Like the other cases, there are prepositions which can place whatever comes after them in the instrumental case. There are six in total: С(о), над, под, за, перед, and между.
C(o) + inst means 'with'. This may be confusing, as the primary meaning of the instrumental case on its own is also 'with'. There are two concepts that are both conveyed by the English word 'with', but are conveyed separately in Russian.
'by means of' ('He built it with his hands') is conveyed by the instrumental case on its own ('his hands' in their inst. form).
'accompanied with' ('He built it with her') is conveyed by c(o) followed by the instrumental case ('with her' is c + inst.).
the manner in which something is done ('He built it with ease'). In both of these uses, c(o) inst is the antonym of без + gen ('without').
Над means 'over' or 'above', and под means 'under' or 'beneath'. Под + inst means 'under' if there is no motion involved - if there's motion, use под + acc instead ('The book is under the bed' - no movement, 'The book slid under the bed' - movement). Под + inst can also mean 'physically near', and под + acc can mean 'temporally near' or 'near in time' ('They live near the city' - physically near).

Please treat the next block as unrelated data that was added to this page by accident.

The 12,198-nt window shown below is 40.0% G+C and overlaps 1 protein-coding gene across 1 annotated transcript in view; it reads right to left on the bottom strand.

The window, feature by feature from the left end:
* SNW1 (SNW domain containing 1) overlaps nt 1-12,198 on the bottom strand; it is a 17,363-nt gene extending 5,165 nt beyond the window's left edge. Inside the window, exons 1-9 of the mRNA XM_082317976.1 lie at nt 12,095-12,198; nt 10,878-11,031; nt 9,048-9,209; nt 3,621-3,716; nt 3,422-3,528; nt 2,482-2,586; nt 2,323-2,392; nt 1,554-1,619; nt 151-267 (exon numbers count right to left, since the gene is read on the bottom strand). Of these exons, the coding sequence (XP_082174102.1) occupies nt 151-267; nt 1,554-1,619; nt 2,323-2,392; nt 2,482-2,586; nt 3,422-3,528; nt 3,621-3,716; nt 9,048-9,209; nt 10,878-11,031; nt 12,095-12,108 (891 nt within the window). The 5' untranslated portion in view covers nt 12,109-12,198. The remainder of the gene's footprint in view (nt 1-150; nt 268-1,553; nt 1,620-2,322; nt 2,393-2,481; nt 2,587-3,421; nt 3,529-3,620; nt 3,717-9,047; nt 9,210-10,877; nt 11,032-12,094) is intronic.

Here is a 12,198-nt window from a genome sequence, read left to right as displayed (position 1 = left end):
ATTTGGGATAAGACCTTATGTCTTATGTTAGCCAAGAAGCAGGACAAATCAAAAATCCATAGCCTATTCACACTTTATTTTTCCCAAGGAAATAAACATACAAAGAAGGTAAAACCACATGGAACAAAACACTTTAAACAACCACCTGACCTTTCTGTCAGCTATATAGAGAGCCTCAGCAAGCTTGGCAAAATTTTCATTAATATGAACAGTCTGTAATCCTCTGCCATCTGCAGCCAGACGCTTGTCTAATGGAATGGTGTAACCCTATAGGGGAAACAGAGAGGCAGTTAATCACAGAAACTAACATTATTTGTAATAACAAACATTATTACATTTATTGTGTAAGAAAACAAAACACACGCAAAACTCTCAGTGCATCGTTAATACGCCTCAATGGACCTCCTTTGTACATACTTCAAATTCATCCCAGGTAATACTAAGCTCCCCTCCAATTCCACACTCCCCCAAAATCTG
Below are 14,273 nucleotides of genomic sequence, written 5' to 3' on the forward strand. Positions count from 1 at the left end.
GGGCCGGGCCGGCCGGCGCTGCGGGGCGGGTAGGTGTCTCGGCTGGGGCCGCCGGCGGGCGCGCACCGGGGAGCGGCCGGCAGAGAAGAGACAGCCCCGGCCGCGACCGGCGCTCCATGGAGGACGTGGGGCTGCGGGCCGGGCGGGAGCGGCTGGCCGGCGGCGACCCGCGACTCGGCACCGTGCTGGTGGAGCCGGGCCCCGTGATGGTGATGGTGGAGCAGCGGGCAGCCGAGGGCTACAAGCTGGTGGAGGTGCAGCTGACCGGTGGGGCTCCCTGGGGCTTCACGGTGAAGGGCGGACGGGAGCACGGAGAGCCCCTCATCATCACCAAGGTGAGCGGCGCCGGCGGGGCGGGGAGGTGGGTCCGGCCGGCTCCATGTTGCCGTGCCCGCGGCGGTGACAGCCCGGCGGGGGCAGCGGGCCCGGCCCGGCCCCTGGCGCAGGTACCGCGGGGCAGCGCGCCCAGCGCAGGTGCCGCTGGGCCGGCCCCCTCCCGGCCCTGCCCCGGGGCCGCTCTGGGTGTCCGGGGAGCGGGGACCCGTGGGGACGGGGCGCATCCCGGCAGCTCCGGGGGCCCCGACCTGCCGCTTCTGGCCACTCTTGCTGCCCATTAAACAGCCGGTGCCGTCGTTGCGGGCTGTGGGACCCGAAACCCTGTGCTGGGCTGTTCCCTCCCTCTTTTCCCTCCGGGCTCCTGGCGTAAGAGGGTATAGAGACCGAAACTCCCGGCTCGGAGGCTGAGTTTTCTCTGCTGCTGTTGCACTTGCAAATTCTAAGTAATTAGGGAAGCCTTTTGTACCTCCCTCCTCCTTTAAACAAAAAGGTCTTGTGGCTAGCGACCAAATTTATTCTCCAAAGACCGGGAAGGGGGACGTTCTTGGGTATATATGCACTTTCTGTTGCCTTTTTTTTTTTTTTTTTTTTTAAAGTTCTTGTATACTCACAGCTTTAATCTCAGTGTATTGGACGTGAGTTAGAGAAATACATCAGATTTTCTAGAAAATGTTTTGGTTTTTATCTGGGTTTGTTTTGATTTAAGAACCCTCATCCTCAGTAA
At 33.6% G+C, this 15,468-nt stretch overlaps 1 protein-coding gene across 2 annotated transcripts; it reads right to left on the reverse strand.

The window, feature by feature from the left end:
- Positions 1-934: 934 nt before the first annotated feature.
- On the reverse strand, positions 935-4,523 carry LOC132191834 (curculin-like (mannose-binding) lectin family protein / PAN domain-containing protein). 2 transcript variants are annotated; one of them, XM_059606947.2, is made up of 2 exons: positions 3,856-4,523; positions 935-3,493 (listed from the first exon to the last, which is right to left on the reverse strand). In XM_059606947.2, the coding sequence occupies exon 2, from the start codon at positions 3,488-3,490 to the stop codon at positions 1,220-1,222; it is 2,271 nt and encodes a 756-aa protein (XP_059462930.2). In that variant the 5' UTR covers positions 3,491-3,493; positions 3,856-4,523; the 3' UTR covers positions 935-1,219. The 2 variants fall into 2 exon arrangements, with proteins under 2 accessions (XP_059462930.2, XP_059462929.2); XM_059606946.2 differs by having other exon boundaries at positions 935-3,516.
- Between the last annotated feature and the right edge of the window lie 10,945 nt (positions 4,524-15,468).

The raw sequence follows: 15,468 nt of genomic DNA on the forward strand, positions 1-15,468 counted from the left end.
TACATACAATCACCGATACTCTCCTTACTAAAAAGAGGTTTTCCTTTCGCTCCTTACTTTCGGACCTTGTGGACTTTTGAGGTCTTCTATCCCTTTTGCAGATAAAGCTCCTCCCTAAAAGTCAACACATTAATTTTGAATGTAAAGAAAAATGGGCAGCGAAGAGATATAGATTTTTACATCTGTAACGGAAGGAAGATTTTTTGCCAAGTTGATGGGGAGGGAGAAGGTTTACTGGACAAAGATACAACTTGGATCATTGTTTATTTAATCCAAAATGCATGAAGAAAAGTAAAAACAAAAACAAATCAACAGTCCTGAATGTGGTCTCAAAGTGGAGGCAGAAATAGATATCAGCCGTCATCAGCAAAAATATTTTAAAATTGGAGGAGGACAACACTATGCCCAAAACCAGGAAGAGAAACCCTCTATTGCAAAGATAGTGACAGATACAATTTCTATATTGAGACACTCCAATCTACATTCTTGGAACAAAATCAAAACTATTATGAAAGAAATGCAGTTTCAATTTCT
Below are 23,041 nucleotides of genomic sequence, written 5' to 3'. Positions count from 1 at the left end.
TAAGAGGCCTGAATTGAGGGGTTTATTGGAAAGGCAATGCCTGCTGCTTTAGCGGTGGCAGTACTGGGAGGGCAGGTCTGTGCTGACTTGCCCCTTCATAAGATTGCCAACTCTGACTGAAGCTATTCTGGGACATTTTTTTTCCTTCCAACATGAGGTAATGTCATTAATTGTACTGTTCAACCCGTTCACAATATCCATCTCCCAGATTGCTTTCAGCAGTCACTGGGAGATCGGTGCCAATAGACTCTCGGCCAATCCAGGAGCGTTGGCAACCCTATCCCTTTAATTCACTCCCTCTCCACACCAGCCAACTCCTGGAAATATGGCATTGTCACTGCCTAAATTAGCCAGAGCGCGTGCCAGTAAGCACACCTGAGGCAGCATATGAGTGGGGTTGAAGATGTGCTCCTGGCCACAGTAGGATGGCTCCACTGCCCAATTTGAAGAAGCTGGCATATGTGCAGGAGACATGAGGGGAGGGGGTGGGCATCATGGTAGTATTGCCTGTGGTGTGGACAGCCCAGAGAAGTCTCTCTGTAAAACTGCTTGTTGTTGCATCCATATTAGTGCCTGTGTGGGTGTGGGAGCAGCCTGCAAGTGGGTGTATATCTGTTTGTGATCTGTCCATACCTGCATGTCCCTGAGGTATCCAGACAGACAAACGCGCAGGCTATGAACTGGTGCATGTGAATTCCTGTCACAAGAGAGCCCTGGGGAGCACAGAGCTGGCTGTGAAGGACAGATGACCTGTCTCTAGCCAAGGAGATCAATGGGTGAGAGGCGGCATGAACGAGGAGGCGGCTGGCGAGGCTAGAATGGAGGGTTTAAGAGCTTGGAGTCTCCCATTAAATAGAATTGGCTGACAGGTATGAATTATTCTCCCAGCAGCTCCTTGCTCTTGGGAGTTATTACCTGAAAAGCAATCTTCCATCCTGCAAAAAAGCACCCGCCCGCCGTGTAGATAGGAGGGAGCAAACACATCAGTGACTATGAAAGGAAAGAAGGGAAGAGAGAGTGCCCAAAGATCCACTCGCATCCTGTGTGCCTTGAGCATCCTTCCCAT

Перед means 'before' or 'in front of' in terms of positioning, and can also indicate responsibility ('The dog is in front of the house', 'The dog walked in front of the house', 'the family has a responsibility to the dog').
Между means 'between' or 'among', similar to среди + gen, 'among' (e.g., 'He stood between them').
За generally means 'behind' or 'beyond', but has a few nuances to it. Like под, when no motion is involved, the instrumental case is used. When motion is involved, however, the accusative case is used ('It's behind the house' - под + inst, 'It went behind the house' - под + acc).